At a time of spiralling inflation and supply-chain issues, UK businesses need to think even more carefully about how they occupy their space, particularly as working habits have shifted post-Covid. One key aspect of this will be to consider whether their current space is fit for purpose, could be made so, or is no longer suitable.
The climate crisis and ESG strategies add extra layers of complexity to this, as companies will factor in what would be the best way to minimise their carbon footprint whilst continuing to operate efficiently and effectively and meet ESG targets.
At this stage, it's worth looking at some numbers: the stark reality is that buildings are responsible for a huge amount of the country's carbon emissions, around a third come from buildings. Add to this the expectation that well over three quarters of these buildings are likely to still be around and in use in thirty years' time, owners and occupiers will need to work extremely hard and very closely to reduce this footprint.
New buildings are not, on their own, going to solve the problem. Plus, some companies will not want -or not be able - to relocate; which can prove prohibitively costly, especially if they are mid-term on a long lease. For these businesses then, retrofitting may be a more practical and achievable solution though it is not without its challenges.
What does retrofitting entail?
At its simplest, retrofitting means upgrading parts (e.g. insulation or the HVAC system) or installing new technologies, monitoring and features, all with a view to reducing CO2 whilst also lowering energy bills. There is no silver bullet, no one change that will magically transform a low performing into a 'BREEAM Outstanding' space, but priorities should include insulating and maximising thermal efficiency and switching to low carbon alternatives and away from carbon-heavy fuels. It is the combination of all different methods and efficiencies which will effect the biggest change: a new, low-carbon, HVAC system is no good if the heating/cooling goes straight out of the walls and windows.
One major stumbling block to achieving this, is that many occupiers are just that: they do not own the buildings they occupy. This means that, not only are they governed and restricted by the terms of their lease, they also need their landlord's buy-in before any retrofitting can take place. With this, a fresh tension arises: a tenant with only a short-term interest (as tends to be the case in the UK's leasing model) may not have sufficient incentive to invest heavily in green technologies, while a landlord with a full roster of tenants and a steady rental stream may feel similarly disinclined.
What can be done?
There needs to be effort and cooperation on both sides to achieve meaningful change. The UK's current legislation does not currently have enough teeth to facilitate this push – green lease provisions have been around for years, but are still not pervasive, while most of those already in place are aspirational rather than prescriptive. There is a shift though: binding contractual commitments are being made, and the hope is that, with ESG being pushed higher and higher up a company's agenda, there will be an acceleration and real market drive to normalise such provisions. This writer can attest to a marked uptick in both the frequency of green lease clauses and the demands made by them.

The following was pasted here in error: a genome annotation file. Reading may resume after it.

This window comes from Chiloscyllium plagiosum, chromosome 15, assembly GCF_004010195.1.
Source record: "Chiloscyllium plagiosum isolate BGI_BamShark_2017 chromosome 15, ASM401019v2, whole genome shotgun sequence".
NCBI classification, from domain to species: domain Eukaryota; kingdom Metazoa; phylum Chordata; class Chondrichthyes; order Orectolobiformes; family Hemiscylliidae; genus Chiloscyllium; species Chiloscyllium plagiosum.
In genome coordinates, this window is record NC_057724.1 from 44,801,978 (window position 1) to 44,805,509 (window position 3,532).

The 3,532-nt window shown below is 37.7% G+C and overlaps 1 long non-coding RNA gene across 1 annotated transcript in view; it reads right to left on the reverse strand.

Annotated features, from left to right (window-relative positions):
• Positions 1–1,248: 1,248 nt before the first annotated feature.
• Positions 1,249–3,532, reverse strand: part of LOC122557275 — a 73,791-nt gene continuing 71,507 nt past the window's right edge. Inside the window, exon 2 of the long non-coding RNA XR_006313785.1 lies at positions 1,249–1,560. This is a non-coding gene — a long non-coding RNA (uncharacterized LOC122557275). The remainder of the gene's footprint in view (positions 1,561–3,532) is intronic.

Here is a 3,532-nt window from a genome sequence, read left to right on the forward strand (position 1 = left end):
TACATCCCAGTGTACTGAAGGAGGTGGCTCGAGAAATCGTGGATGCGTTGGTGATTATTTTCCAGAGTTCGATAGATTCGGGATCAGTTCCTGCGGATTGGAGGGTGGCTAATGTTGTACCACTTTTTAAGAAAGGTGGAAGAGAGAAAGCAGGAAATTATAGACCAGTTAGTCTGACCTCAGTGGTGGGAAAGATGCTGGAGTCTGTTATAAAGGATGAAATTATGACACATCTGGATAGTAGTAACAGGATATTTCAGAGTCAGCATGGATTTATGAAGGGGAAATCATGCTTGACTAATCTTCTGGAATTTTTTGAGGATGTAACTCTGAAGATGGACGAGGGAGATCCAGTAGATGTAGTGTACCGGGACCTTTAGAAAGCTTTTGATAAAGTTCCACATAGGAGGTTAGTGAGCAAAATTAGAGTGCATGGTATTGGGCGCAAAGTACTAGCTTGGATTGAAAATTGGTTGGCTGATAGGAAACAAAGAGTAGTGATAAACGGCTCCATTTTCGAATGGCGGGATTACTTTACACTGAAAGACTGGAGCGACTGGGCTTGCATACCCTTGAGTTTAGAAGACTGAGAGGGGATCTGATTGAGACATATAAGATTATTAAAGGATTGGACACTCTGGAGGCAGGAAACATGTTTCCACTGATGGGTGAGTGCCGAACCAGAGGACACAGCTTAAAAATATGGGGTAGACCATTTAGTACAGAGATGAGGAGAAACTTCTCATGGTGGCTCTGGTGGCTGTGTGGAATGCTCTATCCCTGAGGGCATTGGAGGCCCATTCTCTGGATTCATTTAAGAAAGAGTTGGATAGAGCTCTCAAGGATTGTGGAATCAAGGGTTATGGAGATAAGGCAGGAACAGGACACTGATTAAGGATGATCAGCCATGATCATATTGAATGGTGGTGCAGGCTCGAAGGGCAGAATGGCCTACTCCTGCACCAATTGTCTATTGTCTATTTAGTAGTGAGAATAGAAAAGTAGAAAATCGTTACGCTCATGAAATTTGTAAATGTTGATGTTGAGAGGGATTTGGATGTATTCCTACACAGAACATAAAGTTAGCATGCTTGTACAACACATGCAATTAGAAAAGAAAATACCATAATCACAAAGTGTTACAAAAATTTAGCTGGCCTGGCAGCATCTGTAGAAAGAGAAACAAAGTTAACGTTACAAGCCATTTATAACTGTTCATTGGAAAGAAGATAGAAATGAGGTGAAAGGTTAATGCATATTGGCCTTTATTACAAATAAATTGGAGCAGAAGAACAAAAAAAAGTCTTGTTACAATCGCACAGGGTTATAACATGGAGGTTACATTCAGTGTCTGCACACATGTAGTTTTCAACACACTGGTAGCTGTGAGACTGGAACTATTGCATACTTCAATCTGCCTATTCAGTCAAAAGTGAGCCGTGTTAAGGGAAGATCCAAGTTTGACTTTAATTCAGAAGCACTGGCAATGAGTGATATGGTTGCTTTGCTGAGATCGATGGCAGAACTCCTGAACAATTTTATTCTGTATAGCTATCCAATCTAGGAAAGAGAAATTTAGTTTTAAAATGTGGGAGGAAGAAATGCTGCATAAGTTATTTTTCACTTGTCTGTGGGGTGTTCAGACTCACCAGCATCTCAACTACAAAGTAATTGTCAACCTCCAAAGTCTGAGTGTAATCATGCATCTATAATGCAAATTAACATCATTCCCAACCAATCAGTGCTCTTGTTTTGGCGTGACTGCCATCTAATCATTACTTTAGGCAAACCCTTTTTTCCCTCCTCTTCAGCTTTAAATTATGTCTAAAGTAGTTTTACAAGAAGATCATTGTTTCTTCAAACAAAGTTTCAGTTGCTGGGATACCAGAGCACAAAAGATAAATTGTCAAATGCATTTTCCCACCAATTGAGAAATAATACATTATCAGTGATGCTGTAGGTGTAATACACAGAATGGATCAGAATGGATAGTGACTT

Employees and candidates can help drive this change too: the search for talent demands differentiators, and strong 'green credentials' can provide this. Internally, committees and sustainability groups can pressurise their directors and stakeholders to invest in green tech and urge landlords to do the same.
In addition, it is anticipated that offices will need to achieve higher and higher EPC ratings throughout this decade and beyond. From 1 April 2023, the minimum energy efficiency standards (MEES) will extend to include not only new or renewal commercial tenancies requiring an EPC rating of "E" or above, but all commercial tenancies. This means existing leases of space with "F" or "G" will fall foul. The expectation is that, by 2030, this minimum rating will be lifted to "B" where it is cost-effective to do so. Buildings that do not achieve this will require owners and landlords of commercial buildings to upgrade their properties or risk sanctions and penalties.
What about new-builds?
While a new, low-carbon, energy-efficient building may be an alternative, the bigger picture is that a new-build uses a huge amount of carbon during the build phase (roughly equivalent to around twenty years' worth of operational use). Cement and other building materials also contain embodied carbon and, if it is a rebuild, the current building demolition and subsequent disposal needs to be factored in. In many cases, therefore, it may be preferable to extend a building's lifespan and to maximise its energy-efficiency by retrofitting with state-of-the-art technologies, which can, often, be introduced in stages to avoid major disruption.
What to choose?
UK businesses will need to weigh up whether a newly constructed building will better serve their long-term operational needs as well suit their finances, or whether retrofitting would prove cheaper, more effective, and less invasive, in the short-term. There is no hard and fast rule, no one size fits all. New buildings will showcase the latest technologies and be constructed to bring all those innovations together seamlessly, while a retrofit can make incremental, yet substantial, improvements to an existing building's carbon footprint.
The content of this article is intended to provide a general guide to the subject matter. Specialist advice should be sought about your specific circumstances.